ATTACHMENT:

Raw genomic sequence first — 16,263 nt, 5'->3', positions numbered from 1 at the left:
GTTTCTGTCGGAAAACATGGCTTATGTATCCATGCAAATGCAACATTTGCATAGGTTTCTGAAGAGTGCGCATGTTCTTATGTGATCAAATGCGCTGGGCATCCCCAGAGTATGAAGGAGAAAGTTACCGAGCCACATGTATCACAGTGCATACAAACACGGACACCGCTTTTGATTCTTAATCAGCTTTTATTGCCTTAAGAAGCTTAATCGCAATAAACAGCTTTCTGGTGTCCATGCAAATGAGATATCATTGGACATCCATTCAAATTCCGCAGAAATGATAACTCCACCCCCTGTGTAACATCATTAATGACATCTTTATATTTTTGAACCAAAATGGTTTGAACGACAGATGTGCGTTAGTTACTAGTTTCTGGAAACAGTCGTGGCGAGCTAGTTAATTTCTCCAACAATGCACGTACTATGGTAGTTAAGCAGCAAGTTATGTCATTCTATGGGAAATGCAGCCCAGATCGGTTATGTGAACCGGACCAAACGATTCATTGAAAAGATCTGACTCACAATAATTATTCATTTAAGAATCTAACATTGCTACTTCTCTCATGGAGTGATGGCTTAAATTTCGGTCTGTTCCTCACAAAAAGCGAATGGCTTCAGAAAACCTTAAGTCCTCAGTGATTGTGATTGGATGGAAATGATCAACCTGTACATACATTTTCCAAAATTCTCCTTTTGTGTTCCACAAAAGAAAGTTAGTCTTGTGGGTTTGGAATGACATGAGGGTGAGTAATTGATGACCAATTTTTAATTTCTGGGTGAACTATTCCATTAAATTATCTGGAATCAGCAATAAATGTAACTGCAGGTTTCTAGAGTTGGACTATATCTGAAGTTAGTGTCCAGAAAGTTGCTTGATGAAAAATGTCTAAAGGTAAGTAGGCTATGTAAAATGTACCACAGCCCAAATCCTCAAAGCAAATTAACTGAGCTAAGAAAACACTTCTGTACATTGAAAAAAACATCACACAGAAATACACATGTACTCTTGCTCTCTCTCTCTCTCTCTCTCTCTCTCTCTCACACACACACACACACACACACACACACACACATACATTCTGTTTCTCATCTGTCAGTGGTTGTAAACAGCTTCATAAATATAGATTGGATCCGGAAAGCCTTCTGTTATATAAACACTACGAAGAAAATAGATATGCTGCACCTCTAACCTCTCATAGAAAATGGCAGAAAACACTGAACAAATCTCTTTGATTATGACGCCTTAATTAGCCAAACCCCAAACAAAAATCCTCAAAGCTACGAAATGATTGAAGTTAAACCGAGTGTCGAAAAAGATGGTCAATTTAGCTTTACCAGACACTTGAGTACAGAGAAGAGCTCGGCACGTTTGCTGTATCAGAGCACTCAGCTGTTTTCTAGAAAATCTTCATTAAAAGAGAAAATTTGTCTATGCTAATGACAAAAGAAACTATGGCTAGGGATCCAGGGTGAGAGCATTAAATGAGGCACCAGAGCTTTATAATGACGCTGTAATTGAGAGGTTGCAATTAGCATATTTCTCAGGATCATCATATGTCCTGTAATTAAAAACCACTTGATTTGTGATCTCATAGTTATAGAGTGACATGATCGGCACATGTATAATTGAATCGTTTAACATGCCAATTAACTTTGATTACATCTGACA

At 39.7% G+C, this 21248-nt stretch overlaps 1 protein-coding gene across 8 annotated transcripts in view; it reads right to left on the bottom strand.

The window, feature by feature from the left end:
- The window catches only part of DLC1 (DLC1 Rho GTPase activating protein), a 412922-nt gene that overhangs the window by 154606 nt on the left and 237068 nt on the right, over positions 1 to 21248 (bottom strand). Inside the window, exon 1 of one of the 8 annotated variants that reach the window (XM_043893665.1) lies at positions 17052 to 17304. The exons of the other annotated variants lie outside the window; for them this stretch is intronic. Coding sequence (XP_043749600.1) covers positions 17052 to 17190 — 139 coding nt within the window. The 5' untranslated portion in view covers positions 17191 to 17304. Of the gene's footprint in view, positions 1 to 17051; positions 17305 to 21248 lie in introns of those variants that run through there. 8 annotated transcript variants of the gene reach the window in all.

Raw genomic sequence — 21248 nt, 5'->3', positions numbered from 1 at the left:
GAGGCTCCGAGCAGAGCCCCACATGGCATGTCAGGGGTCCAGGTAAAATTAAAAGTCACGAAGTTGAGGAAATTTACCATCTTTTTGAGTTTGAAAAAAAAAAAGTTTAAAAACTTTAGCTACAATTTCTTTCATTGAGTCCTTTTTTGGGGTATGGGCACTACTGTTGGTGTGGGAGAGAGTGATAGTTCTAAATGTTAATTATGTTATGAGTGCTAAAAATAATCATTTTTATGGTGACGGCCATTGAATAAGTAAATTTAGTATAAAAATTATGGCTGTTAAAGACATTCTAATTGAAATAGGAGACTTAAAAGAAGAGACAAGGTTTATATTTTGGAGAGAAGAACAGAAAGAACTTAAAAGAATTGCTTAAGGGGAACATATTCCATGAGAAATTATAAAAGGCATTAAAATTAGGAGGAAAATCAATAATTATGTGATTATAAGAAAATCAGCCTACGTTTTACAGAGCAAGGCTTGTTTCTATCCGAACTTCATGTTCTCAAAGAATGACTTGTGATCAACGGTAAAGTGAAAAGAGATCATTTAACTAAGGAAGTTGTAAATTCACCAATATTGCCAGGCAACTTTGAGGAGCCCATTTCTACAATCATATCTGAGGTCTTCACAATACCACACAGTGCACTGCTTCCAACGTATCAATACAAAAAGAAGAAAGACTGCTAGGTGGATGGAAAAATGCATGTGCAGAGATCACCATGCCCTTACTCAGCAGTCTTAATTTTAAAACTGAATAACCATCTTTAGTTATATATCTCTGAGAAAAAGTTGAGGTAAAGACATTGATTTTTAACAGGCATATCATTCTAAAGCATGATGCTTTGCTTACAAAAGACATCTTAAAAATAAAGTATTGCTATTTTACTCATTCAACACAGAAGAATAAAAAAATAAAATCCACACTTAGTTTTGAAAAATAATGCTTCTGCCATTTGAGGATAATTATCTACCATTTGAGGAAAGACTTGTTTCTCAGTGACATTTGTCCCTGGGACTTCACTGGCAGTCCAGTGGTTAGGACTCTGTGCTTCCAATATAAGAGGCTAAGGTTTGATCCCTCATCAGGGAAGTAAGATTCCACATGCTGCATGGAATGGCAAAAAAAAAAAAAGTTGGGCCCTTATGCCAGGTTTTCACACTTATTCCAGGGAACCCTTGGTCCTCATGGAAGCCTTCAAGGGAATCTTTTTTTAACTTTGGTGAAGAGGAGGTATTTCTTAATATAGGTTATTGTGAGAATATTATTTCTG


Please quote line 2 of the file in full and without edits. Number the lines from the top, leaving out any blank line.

GTTTCTGTCGGAAAACATGGCTTATGTATCCATGCAAATGCAACATTTGCATAGGTTTCTGAAGAGTGCGCATGTTCTTATGTGATCAAATGCGCTGGGCATCCCCAGAGTATGAAGGAGAAAGTTACCGAGCCACATGTATCACAGTGCATACAAACACGGACACCGCTTTTGATTCTTAATCAGCTTTTATTGCCTTAAGAAGCTTAATCGCAATAAACAGCTTTCTGGTGTCCATGCAAATGAGATATCATTGGACATCCATTCAAATTCCGCAGAAATGATAACTCCACCCCCTGTGTAACATCATTAATGACATCTTTATATTTTTGAACCAAAATGGTTTGAACGACAGATGTGCGTTAGTTACTAGTTTCTGGAAACAGTCGTGGCGAGCTAGTTAATTTCTCCAACAATGCACGTACTATGGTAGTTAAGCAGCAAGTTATGTCATTCTATGGGAAATGCAGCCCAGATCGGTTATGTGAACCGGACCAAACGATTCATTGAAAAGATCTGACTCACAATAATTATTCATTTAAGAATCTAACATTGCTACTTCTCTCATGGAGTGATGGCTTAAATTTCGGTCTGTTCCTCACAAAAAGCGAATGGCTTCAGAAAACCTTAAGTCCTCAGTGATTGTGATTGGATGGAAATGATCAACCTGTACATACATTTTCCAAAATTCTCCTTTTGTGTTCCACAAAAGAAAGTTAGTCTTGTGGGTTTGGAATGACATGAGGGTGAGTAATTGATGACCAATTTTTAATTTCTGGGTGAACTATTCCATTAAATTATCTGGAATCAGCAATAAATGTAACTGCAGGTTTCTAGAGTTGGACTATATCTGAAGTTAGTGTCCAGAAAGTTGCTTGATGAAAAATGTCTAAAGGTAAGTAGGCTATGTAAAATGTACCACAGCCCAAATCCTCAAAGCAAATTAACTGAGCTAAGAAAACACTTCTGTACATTGAAAAAAACATCACACAGAAATACACATGTACTCTTGCTCTCTCTCTCTCTCTCTCTCTCTCTCTCTCACACACACACACACACACACACACACACACACATACATTCTGTTTCTCATCTGTCAGTGGTTGTAAACAGCTTCATAAATATAGATTGGATCCGGAAAGCCTTCTGTTATATAAACACTACGAAGAAAATAGATATGCTGCACCTCTAACCTCTCATAGAAAATGGCAGAAAACACTGAACAAATCTCTTTGATTATGACGCCTTAATTAGCCAAACCCCAAACAAAAATCCTCAAAGCTACGAAATGATTGAAGTTAAACCGAGTGTCGAAAAAGATGGTCAATTTAGCTTTACCAGACACTTGAGTACAGAGAAGAGCTCGGCACGTTTGCTGTATCAGAGCACTCAGCTGTTTTCTAGAAAATCTTCATTAAAAGAGAAAATTTGTCTATGCTAATGACAAAAGAAACTATGGCTAGGGATCCAGGGTGAGAGCATTAAATGAGGCACCAGAGCTTTATAATGACGCTGTAATTGAGAGGTTGCAATTAGCATATTTCTCAGGATCATCATATGTCCTGTAATTAAAAACCACTTGATTTGTGATCTCATAGTTATAGAGTGACATGATCGGCACATGTATAATTGAATCGTTTAACATGCCAATTAACTTTGATTACATCTGACA